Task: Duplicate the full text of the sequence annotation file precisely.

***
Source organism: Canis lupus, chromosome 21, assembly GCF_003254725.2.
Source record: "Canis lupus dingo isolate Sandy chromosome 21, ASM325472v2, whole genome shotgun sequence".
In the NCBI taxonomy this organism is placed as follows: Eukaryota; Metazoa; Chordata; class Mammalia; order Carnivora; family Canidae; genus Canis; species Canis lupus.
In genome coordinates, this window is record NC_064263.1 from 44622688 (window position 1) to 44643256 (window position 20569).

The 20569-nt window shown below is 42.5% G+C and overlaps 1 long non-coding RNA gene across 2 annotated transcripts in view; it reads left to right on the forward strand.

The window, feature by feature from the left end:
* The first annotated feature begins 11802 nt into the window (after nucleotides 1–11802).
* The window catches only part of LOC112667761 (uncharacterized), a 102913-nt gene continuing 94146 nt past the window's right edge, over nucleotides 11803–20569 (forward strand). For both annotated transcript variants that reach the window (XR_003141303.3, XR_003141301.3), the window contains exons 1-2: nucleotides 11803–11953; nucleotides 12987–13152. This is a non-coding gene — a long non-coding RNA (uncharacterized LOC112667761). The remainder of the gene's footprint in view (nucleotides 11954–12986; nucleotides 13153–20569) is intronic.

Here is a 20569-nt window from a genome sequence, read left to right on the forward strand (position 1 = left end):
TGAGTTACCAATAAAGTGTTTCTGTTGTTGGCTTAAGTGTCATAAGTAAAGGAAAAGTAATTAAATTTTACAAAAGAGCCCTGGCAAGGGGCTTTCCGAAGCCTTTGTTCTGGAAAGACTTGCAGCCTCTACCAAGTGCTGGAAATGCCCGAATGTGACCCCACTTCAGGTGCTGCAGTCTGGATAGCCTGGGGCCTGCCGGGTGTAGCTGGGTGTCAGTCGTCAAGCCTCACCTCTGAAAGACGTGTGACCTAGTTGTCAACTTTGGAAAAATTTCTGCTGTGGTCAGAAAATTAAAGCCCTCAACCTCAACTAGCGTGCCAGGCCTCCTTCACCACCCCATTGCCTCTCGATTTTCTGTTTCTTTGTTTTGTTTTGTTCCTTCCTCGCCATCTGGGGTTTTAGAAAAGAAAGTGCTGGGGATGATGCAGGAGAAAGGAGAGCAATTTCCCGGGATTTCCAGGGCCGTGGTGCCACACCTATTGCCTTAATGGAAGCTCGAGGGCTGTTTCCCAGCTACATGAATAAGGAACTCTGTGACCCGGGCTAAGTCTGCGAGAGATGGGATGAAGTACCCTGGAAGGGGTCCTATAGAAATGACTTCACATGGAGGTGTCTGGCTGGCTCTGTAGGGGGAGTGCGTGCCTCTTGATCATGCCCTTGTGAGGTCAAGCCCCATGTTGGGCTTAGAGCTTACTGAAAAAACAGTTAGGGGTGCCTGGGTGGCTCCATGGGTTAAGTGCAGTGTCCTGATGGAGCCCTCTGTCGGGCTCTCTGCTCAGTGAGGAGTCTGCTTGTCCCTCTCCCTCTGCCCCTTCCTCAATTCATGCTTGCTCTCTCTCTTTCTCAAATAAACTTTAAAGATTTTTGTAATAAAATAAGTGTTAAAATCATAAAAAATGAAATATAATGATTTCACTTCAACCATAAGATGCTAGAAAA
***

Source organism: Canis lupus, chromosome 21, assembly GCF_003254725.2.
Source record: "Canis lupus dingo isolate Sandy chromosome 21, ASM325472v2, whole genome shotgun sequence".
In the NCBI taxonomy this organism is placed as follows: Eukaryota; Metazoa; Chordata; class Mammalia; order Carnivora; family Canidae; genus Canis; species Canis lupus.
In genome coordinates, this window is record NC_064263.1 from 44622688 (window position 1) to 44643256 (window position 20569).

The 20569-nt window shown below is 42.5% G+C and overlaps 1 long non-coding RNA gene across 2 annotated transcripts in view; it reads left to right on the forward strand.

The window, feature by feature from the left end:
* The first annotated feature begins 11802 nt into the window (after nucleotides 1–11802).
* The window catches only part of LOC112667761 (uncharacterized), a 102913-nt gene continuing 94146 nt past the window's right edge, over nucleotides 11803–20569 (forward strand). For both annotated transcript variants that reach the window (XR_003141303.3, XR_003141301.3), the window contains exons 1-2: nucleotides 11803–11953; nucleotides 12987–13152. This is a non-coding gene — a long non-coding RNA (uncharacterized LOC112667761). The remainder of the gene's footprint in view (nucleotides 11954–12986; nucleotides 13153–20569) is intronic.

Here is a 20569-nt window from a genome sequence, read left to right on the forward strand (position 1 = left end):
TGAGTTACCAATAAAGTGTTTCTGTTGTTGGCTTAAGTGTCATAAGTAAAGGAAAAGTAATTAAATTTTACAAAAGAGCCCTGGCAAGGGGCTTTCCGAAGCCTTTGTTCTGGAAAGACTTGCAGCCTCTACCAAGTGCTGGAAATGCCCGAATGTGACCCCACTTCAGGTGCTGCAGTCTGGATAGCCTGGGGCCTGCCGGGTGTAGCTGGGTGTCAGTCGTCAAGCCTCACCTCTGAAAGACGTGTGACCTAGTTGTCAACTTTGGAAAAATTTCTGCTGTGGTCAGAAAATTAAAGCCCTCAACCTCAACTAGCGTGCCAGGCCTCCTTCACCACCCCATTGCCTCTCGATTTTCTGTTTCTTTGTTTTGTTTTGTTCCTTCCTCGCCATCTGGGGTTTTAGAAAAGAAAGTGCTGGGGATGATGCAGGAGAAAGGAGAGCAATTTCCCGGGATTTCCAGGGCCGTGGTGCCACACCTATTGCCTTAATGGAAGCTCGAGGGCTGTTTCCCAGCTACATGAATAAGGAACTCTGTGACCCGGGCTAAGTCTGCGAGAGATGGGATGAAGTACCCTGGAAGGGGTCCTATAGAAATGACTTCACATGGAGGTGTCTGGCTGGCTCTGTAGGGGGAGTGCGTGCCTCTTGATCATGCCCTTGTGAGGTCAAGCCCCATGTTGGGCTTAGAGCTTACTGAAAAAACAGTTAGGGGTGCCTGGGTGGCTCCATGGGTTAAGTGCAGTGTCCTGATGGAGCCCTCTGTCGGGCTCTCTGCTCAGTGAGGAGTCTGCTTGTCCCTCTCCCTCTGCCCCTTCCTCAATTCATGCTTGCTCTCTCTCTTTCTCAAATAAACTTTAAAGATTTTTGTAATAAAATAAGTGTTAAAATCATAAAAAATGAAATATAATGATTTCACTTCAACCATAAGATGCTAGAAAA